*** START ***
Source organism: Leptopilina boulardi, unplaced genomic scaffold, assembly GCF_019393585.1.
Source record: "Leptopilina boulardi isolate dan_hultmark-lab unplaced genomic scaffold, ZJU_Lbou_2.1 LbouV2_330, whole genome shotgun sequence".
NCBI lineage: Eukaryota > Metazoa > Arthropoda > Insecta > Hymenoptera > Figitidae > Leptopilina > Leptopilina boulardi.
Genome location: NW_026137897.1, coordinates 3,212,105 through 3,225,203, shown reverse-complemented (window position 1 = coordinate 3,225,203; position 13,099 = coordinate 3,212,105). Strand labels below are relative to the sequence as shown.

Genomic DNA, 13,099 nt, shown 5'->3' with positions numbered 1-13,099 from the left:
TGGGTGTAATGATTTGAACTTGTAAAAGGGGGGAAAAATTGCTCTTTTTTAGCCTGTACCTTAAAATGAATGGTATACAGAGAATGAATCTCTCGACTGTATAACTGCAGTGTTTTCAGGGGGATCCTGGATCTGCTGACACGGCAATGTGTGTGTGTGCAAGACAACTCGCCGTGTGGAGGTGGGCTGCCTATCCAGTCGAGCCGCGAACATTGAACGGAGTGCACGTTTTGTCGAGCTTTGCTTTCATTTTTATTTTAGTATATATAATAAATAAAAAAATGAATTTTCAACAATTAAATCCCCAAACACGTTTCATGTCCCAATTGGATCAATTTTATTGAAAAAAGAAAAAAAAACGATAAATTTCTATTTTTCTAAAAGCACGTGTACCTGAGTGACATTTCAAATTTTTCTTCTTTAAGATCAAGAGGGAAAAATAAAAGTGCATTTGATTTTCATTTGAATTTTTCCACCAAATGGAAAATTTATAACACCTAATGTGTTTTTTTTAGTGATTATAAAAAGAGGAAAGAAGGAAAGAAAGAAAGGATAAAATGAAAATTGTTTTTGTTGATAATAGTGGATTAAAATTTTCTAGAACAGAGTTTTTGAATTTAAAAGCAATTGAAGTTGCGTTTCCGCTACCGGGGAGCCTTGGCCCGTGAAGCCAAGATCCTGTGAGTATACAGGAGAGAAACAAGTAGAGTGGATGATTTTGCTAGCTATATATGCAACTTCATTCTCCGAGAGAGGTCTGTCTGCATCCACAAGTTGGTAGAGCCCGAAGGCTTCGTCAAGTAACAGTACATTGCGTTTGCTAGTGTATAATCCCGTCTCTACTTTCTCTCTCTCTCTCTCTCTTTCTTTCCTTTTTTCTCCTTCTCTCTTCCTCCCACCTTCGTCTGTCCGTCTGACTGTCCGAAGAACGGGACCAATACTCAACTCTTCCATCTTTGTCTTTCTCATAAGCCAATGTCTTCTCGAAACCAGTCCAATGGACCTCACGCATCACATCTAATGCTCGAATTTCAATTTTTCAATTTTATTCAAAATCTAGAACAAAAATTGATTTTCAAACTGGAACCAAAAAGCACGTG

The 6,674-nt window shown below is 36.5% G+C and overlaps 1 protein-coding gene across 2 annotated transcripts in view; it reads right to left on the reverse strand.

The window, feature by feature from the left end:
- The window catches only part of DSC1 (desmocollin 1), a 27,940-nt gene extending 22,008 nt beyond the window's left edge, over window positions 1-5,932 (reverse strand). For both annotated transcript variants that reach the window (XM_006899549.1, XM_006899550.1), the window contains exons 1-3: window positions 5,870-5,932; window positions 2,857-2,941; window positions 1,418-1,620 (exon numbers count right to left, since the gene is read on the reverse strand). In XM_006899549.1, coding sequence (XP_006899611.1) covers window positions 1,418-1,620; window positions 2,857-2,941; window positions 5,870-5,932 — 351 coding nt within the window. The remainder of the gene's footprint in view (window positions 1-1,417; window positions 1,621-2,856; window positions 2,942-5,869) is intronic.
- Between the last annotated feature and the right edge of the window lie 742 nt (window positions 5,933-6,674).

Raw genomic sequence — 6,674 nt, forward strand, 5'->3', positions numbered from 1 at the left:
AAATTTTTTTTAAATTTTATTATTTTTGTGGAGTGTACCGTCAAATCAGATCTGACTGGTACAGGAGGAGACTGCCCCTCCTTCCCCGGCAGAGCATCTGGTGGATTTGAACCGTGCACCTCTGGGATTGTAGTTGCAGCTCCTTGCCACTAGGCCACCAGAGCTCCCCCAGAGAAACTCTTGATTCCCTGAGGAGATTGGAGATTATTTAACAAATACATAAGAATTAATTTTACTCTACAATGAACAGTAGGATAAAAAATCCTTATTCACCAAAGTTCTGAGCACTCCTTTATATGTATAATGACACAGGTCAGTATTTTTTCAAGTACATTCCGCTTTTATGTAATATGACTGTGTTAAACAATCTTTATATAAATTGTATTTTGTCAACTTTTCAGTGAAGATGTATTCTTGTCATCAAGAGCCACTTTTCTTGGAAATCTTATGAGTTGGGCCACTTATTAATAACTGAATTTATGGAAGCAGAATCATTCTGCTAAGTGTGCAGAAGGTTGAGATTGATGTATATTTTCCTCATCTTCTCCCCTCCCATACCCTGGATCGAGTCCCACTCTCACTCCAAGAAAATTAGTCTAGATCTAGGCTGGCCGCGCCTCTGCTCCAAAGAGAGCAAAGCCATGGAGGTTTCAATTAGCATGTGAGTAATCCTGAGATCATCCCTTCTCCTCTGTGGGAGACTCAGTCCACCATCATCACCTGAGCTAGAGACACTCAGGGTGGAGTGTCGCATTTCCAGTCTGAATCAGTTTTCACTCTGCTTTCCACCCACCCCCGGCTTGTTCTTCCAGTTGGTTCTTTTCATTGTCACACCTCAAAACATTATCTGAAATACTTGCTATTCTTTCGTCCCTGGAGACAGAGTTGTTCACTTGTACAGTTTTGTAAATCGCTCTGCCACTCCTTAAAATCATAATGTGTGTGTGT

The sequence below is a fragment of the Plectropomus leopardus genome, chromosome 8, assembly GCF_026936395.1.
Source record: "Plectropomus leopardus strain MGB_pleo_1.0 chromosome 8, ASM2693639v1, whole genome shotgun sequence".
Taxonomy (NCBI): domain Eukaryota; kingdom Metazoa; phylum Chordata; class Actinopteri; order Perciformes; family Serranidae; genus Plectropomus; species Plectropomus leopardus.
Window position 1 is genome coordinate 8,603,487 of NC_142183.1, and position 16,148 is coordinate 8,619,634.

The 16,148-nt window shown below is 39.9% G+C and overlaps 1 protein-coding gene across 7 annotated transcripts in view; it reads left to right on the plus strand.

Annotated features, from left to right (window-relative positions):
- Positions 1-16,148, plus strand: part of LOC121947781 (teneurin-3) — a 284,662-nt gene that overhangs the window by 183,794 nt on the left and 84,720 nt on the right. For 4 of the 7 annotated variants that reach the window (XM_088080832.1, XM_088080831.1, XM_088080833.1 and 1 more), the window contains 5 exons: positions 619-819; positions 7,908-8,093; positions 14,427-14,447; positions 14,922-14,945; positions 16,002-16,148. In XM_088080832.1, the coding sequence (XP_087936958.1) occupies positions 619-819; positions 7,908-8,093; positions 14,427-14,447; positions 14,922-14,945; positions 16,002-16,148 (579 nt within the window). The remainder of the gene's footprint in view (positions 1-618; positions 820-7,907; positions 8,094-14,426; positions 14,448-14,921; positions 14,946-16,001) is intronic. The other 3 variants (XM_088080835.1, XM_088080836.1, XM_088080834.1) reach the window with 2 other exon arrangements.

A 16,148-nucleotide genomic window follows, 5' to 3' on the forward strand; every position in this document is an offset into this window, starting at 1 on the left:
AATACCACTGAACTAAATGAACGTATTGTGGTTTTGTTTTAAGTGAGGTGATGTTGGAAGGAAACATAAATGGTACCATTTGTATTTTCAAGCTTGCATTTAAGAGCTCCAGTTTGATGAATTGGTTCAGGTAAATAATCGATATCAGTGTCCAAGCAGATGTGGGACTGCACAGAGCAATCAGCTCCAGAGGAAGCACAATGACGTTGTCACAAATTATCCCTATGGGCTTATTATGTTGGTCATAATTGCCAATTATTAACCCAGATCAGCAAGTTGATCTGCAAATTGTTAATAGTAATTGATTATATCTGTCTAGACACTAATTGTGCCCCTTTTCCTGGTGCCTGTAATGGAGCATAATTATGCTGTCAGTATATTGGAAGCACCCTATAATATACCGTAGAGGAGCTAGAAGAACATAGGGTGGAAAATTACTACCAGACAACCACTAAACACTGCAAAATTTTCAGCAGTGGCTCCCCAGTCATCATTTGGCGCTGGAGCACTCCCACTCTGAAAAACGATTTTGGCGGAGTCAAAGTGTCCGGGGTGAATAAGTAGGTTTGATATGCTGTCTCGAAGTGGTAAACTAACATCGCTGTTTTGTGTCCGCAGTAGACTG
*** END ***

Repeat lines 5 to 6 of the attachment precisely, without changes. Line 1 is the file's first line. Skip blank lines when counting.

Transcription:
Genomic DNA, 13,099 nt, shown 5'->3' with positions numbered 1-13,099 from the left:
TGGGTGTAATGATTTGAACTTGTAAAAGGGGGGAAAAATTGCTCTTTTTTAGCCTGTACCTTAAAATGAATGGTATACAGAGAATGAATCTCTCGACTGTATAACTGCAGTGTTTTCAGGGGGATCCTGGATCTGCTGACACGGCAATGTGTGTGTGTGCAAGACAACTCGCCGTGTGGAGGTGGGCTGCCTATCCAGTCGAGCCGCGAACATTGAACGGAGTGCACGTTTTGTCGAGCTTTGCTTTCATTTTTATTTTAGTATATATAATAAATAAAAAAATGAATTTTCAACAATTAAATCCCCAAACACGTTTCATGTCCCAATTGGATCAATTTTATTGAAAAAAGAAAAAAAAACGATAAATTTCTATTTTTCTAAAAGCACGTGTACCTGAGTGACATTTCAAATTTTTCTTCTTTAAGATCAAGAGGGAAAAATAAAAGTGCATTTGATTTTCATTTGAATTTTTCCACCAAATGGAAAATTTATAACACCTAATGTGTTTTTTTTAGTGATTATAAAAAGAGGAAAGAAGGAAAGAAAGAAAGGATAAAATGAAAATTGTTTTTGTTGATAATAGTGGATTAAAATTTTCTAGAACAGAGTTTTTGAATTTAAAAGCAATTGAAGTTGCGTTTCCGCTACCGGGGAGCCTTGGCCCGTGAAGCCAAGATCCTGTGAGTATACAGGAGAGAAACAAGTAGAGTGGATGATTTTGCTAGCTATATATGCAACTTCATTCTCCGAGAGAGGTCTGTCTGCATCCACAAGTTGGTAGAGCCCGAAGGCTTCGTCAAGTAACAGTACATTGCGTTTGCTAGTGTATAATCCCGTCTCTACTTTCTCTCTCTCTCTCTCTCTTTCTTTCCTTTTTTCTCCTTCTCTCTTCCTCCCACCTTCGTCTGTCCGTCTGACTGTCCGAAGAACGGGACCAATACTCAACTCTTCCATCTTTGTCTTTCTCATAAGCCAATGTCTTCTCGAAACCAGTCCAATGGACCTCACGCATCACATCTAATGCTCGAATTTCAATTTTTCAATTTTATTCAAAATCTAGAACAAAAATTGATTTTCAAACTGGAACCAAAAAGCACGTG